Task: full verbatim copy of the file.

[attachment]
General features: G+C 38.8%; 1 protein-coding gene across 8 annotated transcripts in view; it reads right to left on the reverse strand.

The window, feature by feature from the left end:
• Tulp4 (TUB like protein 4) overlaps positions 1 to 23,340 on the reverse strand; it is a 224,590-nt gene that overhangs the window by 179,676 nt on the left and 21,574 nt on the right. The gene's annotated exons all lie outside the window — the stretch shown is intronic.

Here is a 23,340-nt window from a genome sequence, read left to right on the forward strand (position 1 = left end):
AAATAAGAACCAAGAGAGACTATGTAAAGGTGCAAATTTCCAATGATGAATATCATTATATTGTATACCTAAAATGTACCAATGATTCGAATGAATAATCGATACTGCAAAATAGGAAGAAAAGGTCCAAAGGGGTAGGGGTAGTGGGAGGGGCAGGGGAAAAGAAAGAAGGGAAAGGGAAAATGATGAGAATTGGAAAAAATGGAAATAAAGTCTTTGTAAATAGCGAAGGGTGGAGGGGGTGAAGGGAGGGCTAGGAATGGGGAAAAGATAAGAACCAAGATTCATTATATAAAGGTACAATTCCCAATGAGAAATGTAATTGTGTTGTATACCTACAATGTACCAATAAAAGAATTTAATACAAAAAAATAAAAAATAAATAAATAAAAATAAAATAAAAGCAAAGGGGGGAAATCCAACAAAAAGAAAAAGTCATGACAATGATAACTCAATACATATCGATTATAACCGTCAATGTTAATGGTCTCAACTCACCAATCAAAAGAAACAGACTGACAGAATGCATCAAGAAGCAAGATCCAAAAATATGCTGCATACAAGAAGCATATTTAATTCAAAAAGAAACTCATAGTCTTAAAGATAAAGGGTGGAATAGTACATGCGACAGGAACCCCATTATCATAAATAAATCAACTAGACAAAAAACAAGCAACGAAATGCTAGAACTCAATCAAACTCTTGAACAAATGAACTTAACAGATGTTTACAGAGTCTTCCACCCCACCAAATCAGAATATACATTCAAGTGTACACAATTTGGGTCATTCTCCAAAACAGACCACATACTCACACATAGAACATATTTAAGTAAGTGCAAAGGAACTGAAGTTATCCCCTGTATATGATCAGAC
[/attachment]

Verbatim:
General features: G+C 38.8%; 1 protein-coding gene across 8 annotated transcripts in view; it reads right to left on the reverse strand.

The window, feature by feature from the left end:
• Tulp4 (TUB like protein 4) overlaps positions 1 to 23,340 on the reverse strand; it is a 224,590-nt gene that overhangs the window by 179,676 nt on the left and 21,574 nt on the right. The gene's annotated exons all lie outside the window — the stretch shown is intronic.

Here is a 23,340-nt window from a genome sequence, read left to right on the forward strand (position 1 = left end):
AAATAAGAACCAAGAGAGACTATGTAAAGGTGCAAATTTCCAATGATGAATATCATTATATTGTATACCTAAAATGTACCAATGATTCGAATGAATAATCGATACTGCAAAATAGGAAGAAAAGGTCCAAAGGGGTAGGGGTAGTGGGAGGGGCAGGGGAAAAGAAAGAAGGGAAAGGGAAAATGATGAGAATTGGAAAAAATGGAAATAAAGTCTTTGTAAATAGCGAAGGGTGGAGGGGGTGAAGGGAGGGCTAGGAATGGGGAAAAGATAAGAACCAAGATTCATTATATAAAGGTACAATTCCCAATGAGAAATGTAATTGTGTTGTATACCTACAATGTACCAATAAAAGAATTTAATACAAAAAAATAAAAAATAAATAAATAAAAATAAAATAAAAGCAAAGGGGGGAAATCCAACAAAAAGAAAAAGTCATGACAATGATAACTCAATACATATCGATTATAACCGTCAATGTTAATGGTCTCAACTCACCAATCAAAAGAAACAGACTGACAGAATGCATCAAGAAGCAAGATCCAAAAATATGCTGCATACAAGAAGCATATTTAATTCAAAAAGAAACTCATAGTCTTAAAGATAAAGGGTGGAATAGTACATGCGACAGGAACCCCATTATCATAAATAAATCAACTAGACAAAAAACAAGCAACGAAATGCTAGAACTCAATCAAACTCTTGAACAAATGAACTTAACAGATGTTTACAGAGTCTTCCACCCCACCAAATCAGAATATACATTCAAGTGTACACAATTTGGGTCATTCTCCAAAACAGACCACATACTCACACATAGAACATATTTAAGTAAGTGCAAAGGAACTGAAGTTATCCCCTGTATATGATCAGAC